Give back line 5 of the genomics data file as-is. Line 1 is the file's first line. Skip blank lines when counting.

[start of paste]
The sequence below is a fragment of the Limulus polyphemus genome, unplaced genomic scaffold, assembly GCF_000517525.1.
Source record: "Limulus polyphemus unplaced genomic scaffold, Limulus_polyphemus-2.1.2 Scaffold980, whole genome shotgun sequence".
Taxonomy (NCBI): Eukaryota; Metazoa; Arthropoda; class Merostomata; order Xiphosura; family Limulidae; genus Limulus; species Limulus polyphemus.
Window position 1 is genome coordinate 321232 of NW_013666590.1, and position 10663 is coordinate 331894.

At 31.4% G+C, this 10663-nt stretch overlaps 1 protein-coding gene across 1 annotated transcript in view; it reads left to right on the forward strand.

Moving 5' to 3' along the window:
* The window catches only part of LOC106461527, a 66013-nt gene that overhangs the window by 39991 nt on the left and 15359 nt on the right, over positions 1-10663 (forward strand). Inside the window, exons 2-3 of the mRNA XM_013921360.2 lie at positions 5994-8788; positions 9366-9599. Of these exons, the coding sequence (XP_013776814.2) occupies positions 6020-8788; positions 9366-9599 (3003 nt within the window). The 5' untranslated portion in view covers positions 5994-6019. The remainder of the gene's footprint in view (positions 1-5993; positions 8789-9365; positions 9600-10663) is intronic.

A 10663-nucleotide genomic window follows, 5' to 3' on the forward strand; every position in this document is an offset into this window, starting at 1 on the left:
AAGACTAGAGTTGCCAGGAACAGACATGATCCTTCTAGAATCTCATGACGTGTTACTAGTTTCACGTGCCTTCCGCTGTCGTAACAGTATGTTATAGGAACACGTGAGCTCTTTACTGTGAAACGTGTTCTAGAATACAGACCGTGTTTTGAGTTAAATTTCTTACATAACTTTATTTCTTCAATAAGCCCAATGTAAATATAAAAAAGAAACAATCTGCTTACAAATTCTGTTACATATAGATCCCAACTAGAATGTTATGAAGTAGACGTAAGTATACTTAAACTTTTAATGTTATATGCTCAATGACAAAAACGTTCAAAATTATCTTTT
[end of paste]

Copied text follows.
At 31.4% G+C, this 10663-nt stretch overlaps 1 protein-coding gene across 1 annotated transcript in view; it reads left to right on the forward strand.